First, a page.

Yesterday morning things went haywire. I saw it on my heart monitor, and felt it in my body. Weak and discouraged doesn’t begin to describe the feeling.

After some tears of frustration, I decided my heart could use some comfort. I also pared down my schedule to three things: make (and enjoy!) a simple lentil soup, play the piano, and exercise indoors.

After half an hour on my semi-recumbent bike, plus walking around the house while listening to the radio, it happened. My heart suddenly settled down, more than 8 hours after the fibrillation began.

Yesterday evening I jotted down the poem at the top. An acknowledgment that I’m dying in more ways than one—and that there’s life in me, though it’s not what I expected.

As for you, dear Reader, here’s a Reader-friendly article about AFib, and how to tell, without a monitor, whether your heartbeats are steady: Stanford University Scope Blog.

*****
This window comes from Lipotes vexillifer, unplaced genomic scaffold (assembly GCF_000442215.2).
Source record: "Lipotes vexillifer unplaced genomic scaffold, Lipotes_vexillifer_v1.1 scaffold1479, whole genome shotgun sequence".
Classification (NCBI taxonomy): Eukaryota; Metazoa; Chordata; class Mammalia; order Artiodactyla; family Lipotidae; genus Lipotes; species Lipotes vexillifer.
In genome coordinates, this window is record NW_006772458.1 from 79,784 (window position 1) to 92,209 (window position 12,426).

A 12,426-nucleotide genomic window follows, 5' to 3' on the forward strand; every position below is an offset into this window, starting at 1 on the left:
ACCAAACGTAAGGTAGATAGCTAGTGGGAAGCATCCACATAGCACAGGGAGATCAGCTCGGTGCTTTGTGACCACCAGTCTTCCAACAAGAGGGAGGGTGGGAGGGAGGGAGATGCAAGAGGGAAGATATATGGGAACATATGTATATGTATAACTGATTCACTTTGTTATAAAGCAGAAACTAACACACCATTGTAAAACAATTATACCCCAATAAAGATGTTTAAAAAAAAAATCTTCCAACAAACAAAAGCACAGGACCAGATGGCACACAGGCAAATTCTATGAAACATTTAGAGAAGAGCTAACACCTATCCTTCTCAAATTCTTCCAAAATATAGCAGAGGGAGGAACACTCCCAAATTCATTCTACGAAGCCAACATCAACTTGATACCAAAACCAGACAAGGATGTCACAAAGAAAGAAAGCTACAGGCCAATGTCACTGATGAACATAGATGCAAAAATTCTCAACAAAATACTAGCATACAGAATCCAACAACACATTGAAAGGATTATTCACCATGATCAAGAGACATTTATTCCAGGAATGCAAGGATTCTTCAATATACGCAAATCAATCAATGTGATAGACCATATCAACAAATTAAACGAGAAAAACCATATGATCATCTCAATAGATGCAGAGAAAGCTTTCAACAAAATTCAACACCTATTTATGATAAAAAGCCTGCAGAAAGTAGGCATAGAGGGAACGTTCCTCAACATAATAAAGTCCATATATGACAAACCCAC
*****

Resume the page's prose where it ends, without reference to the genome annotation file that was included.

© Elouise Renich Fraser, 6 March 2019
Image found at Stanford University’s Scope Blog

heaviness of years past

It’s Monday morning
I’m still trying to
Find myself

Not lost
Perhaps misplaced
Somewhere back there?

Yesterday in church
I wept for the heaviness
Of years past

Wounds and scars
From a thousand misfired
Bullets

Invisible reminders
Deep within of tales not told
Or understood

The most difficult thing I’ve done as a follower of Jesus is to step out of my hiding places. Not primarily to face my friends or foes, but to face myself. In my family of origin, hiding was the best way I could cope and survive as a child and teenager.

As a young adult and later as a professional, I carried a weight of fear in my guts. Fear that some grand tribunal would subpoena me to testify against myself.

Sadly, I thought this process would be about my small and large transgressions, as determined by their eyes. In my worst fears, I would be shamed and punished before an audience of my peers plus strangers. They would make an example of me, much as my father tried to make an example of me as the eldest of four daughters.